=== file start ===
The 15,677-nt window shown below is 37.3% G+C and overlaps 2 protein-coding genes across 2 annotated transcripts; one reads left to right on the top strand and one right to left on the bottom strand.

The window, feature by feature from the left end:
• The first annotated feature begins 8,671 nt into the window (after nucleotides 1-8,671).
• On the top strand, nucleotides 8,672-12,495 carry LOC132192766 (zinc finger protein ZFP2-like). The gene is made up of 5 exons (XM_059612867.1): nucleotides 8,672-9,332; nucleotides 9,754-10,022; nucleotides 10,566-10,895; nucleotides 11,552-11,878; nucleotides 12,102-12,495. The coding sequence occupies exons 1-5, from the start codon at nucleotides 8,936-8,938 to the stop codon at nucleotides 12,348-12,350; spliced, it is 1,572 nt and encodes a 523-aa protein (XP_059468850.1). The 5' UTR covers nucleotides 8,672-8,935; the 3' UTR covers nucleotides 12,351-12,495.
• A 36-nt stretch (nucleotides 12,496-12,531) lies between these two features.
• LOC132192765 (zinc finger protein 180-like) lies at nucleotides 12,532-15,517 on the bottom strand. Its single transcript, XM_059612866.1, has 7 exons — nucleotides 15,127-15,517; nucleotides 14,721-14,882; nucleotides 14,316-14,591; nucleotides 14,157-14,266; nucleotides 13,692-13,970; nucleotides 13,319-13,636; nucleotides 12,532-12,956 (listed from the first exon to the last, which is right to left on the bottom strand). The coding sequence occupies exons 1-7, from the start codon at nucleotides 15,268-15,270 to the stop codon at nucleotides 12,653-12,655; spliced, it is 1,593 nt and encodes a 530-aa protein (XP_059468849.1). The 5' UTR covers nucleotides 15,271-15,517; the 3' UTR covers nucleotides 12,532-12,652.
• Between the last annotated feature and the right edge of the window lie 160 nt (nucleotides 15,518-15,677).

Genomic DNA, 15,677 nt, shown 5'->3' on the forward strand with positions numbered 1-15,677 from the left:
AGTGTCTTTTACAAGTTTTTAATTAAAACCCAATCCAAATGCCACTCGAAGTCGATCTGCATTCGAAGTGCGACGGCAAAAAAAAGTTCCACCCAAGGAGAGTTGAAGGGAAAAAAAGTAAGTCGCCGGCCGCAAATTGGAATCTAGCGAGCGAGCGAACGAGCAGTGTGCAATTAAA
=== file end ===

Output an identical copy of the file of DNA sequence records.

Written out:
The 15,677-nt window shown below is 37.3% G+C and overlaps 2 protein-coding genes across 2 annotated transcripts; one reads left to right on the top strand and one right to left on the bottom strand.

The window, feature by feature from the left end:
• The first annotated feature begins 8,671 nt into the window (after nucleotides 1-8,671).
• On the top strand, nucleotides 8,672-12,495 carry LOC132192766 (zinc finger protein ZFP2-like). The gene is made up of 5 exons (XM_059612867.1): nucleotides 8,672-9,332; nucleotides 9,754-10,022; nucleotides 10,566-10,895; nucleotides 11,552-11,878; nucleotides 12,102-12,495. The coding sequence occupies exons 1-5, from the start codon at nucleotides 8,936-8,938 to the stop codon at nucleotides 12,348-12,350; spliced, it is 1,572 nt and encodes a 523-aa protein (XP_059468850.1). The 5' UTR covers nucleotides 8,672-8,935; the 3' UTR covers nucleotides 12,351-12,495.
• A 36-nt stretch (nucleotides 12,496-12,531) lies between these two features.
• LOC132192765 (zinc finger protein 180-like) lies at nucleotides 12,532-15,517 on the bottom strand. Its single transcript, XM_059612866.1, has 7 exons — nucleotides 15,127-15,517; nucleotides 14,721-14,882; nucleotides 14,316-14,591; nucleotides 14,157-14,266; nucleotides 13,692-13,970; nucleotides 13,319-13,636; nucleotides 12,532-12,956 (listed from the first exon to the last, which is right to left on the bottom strand). The coding sequence occupies exons 1-7, from the start codon at nucleotides 15,268-15,270 to the stop codon at nucleotides 12,653-12,655; spliced, it is 1,593 nt and encodes a 530-aa protein (XP_059468849.1). The 5' UTR covers nucleotides 15,271-15,517; the 3' UTR covers nucleotides 12,532-12,652.
• Between the last annotated feature and the right edge of the window lie 160 nt (nucleotides 15,518-15,677).

Genomic DNA, 15,677 nt, shown 5'->3' on the forward strand with positions numbered 1-15,677 from the left:
AGTGTCTTTTACAAGTTTTTAATTAAAACCCAATCCAAATGCCACTCGAAGTCGATCTGCATTCGAAGTGCGACGGCAAAAAAAAGTTCCACCCAAGGAGAGTTGAAGGGAAAAAAAGTAAGTCGCCGGCCGCAAATTGGAATCTAGCGAGCGAGCGAACGAGCAGTGTGCAATTAAA